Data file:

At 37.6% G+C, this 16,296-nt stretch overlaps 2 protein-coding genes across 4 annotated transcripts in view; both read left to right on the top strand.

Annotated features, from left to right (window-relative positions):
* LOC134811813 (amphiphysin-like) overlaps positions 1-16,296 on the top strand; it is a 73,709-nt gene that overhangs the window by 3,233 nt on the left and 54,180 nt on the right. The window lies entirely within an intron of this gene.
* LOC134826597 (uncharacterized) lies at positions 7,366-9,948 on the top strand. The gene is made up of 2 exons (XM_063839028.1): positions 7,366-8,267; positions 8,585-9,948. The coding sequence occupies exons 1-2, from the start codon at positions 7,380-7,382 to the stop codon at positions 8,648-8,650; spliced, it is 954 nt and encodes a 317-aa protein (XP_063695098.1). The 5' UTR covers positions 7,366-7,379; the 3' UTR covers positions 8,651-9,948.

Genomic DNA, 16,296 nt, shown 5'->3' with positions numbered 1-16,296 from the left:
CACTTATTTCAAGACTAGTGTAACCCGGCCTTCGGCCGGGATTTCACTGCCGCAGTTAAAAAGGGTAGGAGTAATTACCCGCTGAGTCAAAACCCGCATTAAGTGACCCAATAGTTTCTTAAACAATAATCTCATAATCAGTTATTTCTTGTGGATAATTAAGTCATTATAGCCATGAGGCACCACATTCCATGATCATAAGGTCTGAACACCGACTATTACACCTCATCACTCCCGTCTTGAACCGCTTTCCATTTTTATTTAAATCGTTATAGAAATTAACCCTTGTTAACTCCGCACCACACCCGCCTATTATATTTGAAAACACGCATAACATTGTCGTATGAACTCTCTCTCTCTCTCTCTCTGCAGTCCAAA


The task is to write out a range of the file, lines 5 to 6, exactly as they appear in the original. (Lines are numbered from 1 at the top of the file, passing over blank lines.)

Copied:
Genomic DNA, 16,296 nt, shown 5'->3' with positions numbered 1-16,296 from the left:
CACTTATTTCAAGACTAGTGTAACCCGGCCTTCGGCCGGGATTTCACTGCCGCAGTTAAAAAGGGTAGGAGTAATTACCCGCTGAGTCAAAACCCGCATTAAGTGACCCAATAGTTTCTTAAACAATAATCTCATAATCAGTTATTTCTTGTGGATAATTAAGTCATTATAGCCATGAGGCACCACATTCCATGATCATAAGGTCTGAACACCGACTATTACACCTCATCACTCCCGTCTTGAACCGCTTTCCATTTTTATTTAAATCGTTATAGAAATTAACCCTTGTTAACTCCGCACCACACCCGCCTATTATATTTGAAAACACGCATAACATTGTCGTATGAACTCTCTCTCTCTCTCTCTCTGCAGTCCAAA